Home Affairs has spent more than R110 million on legal cases in less than a year

Home Affairs has spent almost R300 million on legal cases in the last five years.

Home Affairs’ seemingly endless lawsuits have set the department back more than R110 million between April 2023 and the end of February this year.

This is evident from a written parliamentary response from Minister Aaron Motsoaledi.

He said the department has accrued a litigation bill of R117,692,996.3, more than the R72,637,944.51 spent the year before.

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Over the past five years, the department has paid out almost R300 million (R295,258,713.51) in lawsuits.

Notable legal cases in the field of domestic affairs

One of the biggest lawsuits facing Home Affairs concerns the Zimbabwe Exemption Permits (ZEP).

Cabinet took the decision in 2021 not to renew the permits when they expired in December 2021, but agreed to a one-year extension to allow Zimbabweans to apply for alternative visas.

The Zimbabwe Immigration Federation has taken the department to court over the termination, asking for it to be declared unconstitutional and invalid.

It led to a high-profile case with delays, outrage, debate and appeals.

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In June last year, the court ruled against Motsoaledi and issued an injunction prohibiting the ministry from arresting, deporting and detaining anyone who does not possess a valid ZEP.

Motsoaledi has applied for permission to appeal to the High Court. This was rejected, but he later applied for permission to appeal to the Constitutional Court.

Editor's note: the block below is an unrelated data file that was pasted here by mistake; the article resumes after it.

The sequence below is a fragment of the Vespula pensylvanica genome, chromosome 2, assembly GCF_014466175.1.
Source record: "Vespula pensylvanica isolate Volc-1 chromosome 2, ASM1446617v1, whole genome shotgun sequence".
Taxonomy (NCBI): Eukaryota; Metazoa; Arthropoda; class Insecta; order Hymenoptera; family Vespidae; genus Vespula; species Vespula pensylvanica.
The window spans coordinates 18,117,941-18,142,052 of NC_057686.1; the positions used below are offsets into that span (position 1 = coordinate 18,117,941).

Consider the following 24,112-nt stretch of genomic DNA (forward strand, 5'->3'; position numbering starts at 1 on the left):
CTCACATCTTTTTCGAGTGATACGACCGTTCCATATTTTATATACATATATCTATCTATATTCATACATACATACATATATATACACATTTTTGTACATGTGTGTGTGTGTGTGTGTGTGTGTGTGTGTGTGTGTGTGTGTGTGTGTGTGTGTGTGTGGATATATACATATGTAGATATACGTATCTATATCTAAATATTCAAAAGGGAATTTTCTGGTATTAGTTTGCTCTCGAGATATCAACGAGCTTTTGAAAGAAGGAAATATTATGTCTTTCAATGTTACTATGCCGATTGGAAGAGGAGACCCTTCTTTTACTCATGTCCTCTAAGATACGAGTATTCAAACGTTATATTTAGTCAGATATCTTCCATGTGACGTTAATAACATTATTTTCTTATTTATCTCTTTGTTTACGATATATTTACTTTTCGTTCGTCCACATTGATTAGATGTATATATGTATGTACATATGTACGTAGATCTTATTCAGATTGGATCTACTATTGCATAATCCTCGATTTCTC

Home Affairs blocks IDs

In January, the Gauteng High Court in Pretoria ruled that the department’s blocking of South African IDs was wrongly invalid and unconstitutional.

The case was taken to court by Phindile Mazibuko, who was affected by the practice, Lawyers for Human Rights and LegalWise South Africa.

In her ruling, Judge Elmarie van der Schyff ordered the department to pay the legal costs, including the costs of two lawyers.

Home Affairs versus asylum seekers

In February, the Gauteng High Court in Johannesburg dismissed an application against Home Affairs by asylum seekers who claimed they had been unlawfully arrested.

The applicants claimed they had been persecuted in Ethiopia and had settled in South Africa, but before they could apply for asylum they were arrested.

The court ruled that their detention was lawful and that β€œthe mere expression of the intention to seek asylum does not give rise to constitutional protection.”